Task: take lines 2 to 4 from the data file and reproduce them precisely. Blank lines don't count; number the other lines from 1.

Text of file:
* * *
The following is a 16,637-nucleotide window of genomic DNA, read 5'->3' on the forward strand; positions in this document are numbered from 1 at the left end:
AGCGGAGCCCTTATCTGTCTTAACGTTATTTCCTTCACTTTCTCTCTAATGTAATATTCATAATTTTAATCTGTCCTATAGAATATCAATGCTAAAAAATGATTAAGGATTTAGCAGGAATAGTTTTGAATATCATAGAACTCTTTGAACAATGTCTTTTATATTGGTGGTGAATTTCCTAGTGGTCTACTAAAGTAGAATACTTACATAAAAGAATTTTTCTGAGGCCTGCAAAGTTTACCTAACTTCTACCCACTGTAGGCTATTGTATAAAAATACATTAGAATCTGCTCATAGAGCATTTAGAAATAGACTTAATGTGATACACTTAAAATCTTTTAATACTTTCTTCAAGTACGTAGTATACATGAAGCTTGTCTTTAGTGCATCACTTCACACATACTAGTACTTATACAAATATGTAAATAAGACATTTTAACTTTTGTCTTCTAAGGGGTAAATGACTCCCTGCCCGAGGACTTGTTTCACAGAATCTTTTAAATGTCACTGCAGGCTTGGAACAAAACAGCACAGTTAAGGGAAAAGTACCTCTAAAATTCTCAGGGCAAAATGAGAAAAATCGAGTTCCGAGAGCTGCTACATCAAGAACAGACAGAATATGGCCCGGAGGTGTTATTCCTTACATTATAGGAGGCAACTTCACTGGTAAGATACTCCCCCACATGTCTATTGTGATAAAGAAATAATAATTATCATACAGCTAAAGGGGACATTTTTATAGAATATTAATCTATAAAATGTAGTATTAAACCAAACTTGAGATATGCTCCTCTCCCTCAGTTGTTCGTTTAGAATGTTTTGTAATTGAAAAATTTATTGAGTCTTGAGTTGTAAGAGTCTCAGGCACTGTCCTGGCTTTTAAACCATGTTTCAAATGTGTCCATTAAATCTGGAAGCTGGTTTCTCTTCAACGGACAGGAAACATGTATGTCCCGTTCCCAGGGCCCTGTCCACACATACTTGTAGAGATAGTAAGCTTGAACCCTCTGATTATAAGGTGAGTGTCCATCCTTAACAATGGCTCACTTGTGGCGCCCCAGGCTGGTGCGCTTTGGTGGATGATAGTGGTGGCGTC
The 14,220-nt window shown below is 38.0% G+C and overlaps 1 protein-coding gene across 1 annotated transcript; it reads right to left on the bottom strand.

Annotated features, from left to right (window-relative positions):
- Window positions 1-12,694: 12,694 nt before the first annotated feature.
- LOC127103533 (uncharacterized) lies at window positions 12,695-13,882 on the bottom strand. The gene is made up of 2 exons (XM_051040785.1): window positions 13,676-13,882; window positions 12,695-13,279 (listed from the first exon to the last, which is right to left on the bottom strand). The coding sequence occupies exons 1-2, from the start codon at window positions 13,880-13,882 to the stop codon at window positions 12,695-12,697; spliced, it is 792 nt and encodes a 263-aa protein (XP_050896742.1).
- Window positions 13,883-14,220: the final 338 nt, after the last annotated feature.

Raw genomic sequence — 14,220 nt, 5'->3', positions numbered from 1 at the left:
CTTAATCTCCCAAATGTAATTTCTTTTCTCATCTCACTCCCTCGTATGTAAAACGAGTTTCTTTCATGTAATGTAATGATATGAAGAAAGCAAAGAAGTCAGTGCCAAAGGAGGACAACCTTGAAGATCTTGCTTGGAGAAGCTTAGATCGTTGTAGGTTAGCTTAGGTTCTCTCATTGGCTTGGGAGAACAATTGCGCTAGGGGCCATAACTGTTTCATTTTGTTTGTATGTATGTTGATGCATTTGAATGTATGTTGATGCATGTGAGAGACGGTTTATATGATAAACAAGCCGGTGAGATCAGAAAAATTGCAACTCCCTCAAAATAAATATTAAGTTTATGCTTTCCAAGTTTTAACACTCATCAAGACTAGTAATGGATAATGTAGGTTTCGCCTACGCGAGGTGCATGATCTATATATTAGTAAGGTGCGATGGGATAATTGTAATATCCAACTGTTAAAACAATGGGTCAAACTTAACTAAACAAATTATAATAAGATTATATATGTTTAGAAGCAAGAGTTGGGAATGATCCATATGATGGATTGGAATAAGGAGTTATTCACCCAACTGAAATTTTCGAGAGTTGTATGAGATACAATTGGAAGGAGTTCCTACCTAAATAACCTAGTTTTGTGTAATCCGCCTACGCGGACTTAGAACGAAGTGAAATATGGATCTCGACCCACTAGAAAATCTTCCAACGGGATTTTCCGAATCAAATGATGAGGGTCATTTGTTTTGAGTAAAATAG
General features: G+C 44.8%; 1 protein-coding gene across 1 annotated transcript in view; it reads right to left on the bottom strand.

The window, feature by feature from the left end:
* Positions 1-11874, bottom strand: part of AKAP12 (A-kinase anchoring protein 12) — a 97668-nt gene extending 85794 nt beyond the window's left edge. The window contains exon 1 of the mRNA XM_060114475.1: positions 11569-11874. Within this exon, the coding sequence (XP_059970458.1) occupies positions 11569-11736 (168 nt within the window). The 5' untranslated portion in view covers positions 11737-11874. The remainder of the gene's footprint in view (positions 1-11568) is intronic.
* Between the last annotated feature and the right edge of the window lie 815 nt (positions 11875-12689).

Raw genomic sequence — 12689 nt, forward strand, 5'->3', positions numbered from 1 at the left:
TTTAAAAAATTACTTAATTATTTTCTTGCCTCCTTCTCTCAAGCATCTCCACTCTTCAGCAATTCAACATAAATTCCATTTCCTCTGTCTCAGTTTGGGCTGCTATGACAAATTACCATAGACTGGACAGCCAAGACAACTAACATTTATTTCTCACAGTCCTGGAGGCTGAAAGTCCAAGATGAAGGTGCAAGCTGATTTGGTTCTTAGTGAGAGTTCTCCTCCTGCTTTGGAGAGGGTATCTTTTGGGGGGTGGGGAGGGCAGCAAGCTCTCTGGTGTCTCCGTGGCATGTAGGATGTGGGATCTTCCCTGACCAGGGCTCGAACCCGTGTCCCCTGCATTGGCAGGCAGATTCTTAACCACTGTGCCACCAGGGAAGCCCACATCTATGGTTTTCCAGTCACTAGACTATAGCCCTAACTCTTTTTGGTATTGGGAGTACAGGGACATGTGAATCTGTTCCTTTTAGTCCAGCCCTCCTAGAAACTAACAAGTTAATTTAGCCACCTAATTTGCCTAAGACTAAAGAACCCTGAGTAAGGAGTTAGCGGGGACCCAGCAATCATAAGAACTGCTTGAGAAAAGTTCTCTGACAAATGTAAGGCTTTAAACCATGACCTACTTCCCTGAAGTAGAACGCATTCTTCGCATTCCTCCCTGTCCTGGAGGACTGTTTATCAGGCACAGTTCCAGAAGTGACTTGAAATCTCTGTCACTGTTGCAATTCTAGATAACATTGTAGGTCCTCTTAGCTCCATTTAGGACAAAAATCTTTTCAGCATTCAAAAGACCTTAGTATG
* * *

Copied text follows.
AGCGGAGCCCTTATCTGTCTTAACGTTATTTCCTTCACTTTCTCTCTAATGTAATATTCATAATTTTAATCTGTCCTATAGAATATCAATGCTAAAAAATGATTAAGGATTTAGCAGGAATAGTTTTGAATATCATAGAACTCTTTGAACAATGTCTTTTATATTGGTGGTGAATTTCCTAGTGGTCTACTAAAGTAGAATACTTACATAAAAGAATTTTTCTGAGGCCTGCAAAGTTTACCTAACTTCTACCCACTGTAGGCTATTGTATAAAAATACATTAGAATCTGCTCATAGAGCATTTAGAAATAGACTTAATGTGATACACTTAAAATCTTTTAATACTTTCTTCAAGTACGTAGTATACATGAAGCTTGTCTTTAGTGCATCACTTCACACATACTAGTACTTATACAAATATGTAAATAAGACATTTTAACTTTTGTCTTCTAAGGGGTAAATGACTCCCTGCCCGAGGACTTGTTTCACAGAATCTTTTAAATGTCACTGCAGGCTTGGAACAAAACAGCACAGTTAAGGGAAAAGTACCTCTAAAATTCTCAGGGCAAAATGAGAAAAATCGAGTTCCGAGAGCTGCTACATCAAGAACAGACAGAATATGGCCCGGAGGTGTTATTCCTTACATTATAGGAGGCAACTTCACTGGTAAGATACTCCCCCACATGTCTATTGTGATAAAGAAATAATAATTATCATACAGCTAAAGGGGACATTTTTATAGAATATTAATCTATAAAATGTAGTATTAAACCAAACTTGAGATATGCTCCTCTCCCTCAGTTGTTCGTTTAGAATGTTTTGTAATTGAAAAATTTATTGAGTCTTGAGTTGTAAGAGTCTCAGGCACTGTCCTGGCTTTTAAACCATGTTTCAAATGTGTCCATTAAATCTGGAAGCTGGTTTCTCTTCAACGGACAGGAAACATGTATGTCCCGTTCCCAGGGCCCTGTCCACACATACTTGTAGAGATAGTAAGCTTGAACCCTCTGATTATAAGGTGAGTGTCCATCCTTAACAATGGCTCACTTGTGGCGCCCCAGGCTGGTGCGCTTTGGTGGATGATAGTGGTGGCGTC
The 14,220-nt window shown below is 38.0% G+C and overlaps 1 protein-coding gene across 1 annotated transcript; it reads right to left on the bottom strand.

Annotated features, from left to right (window-relative positions):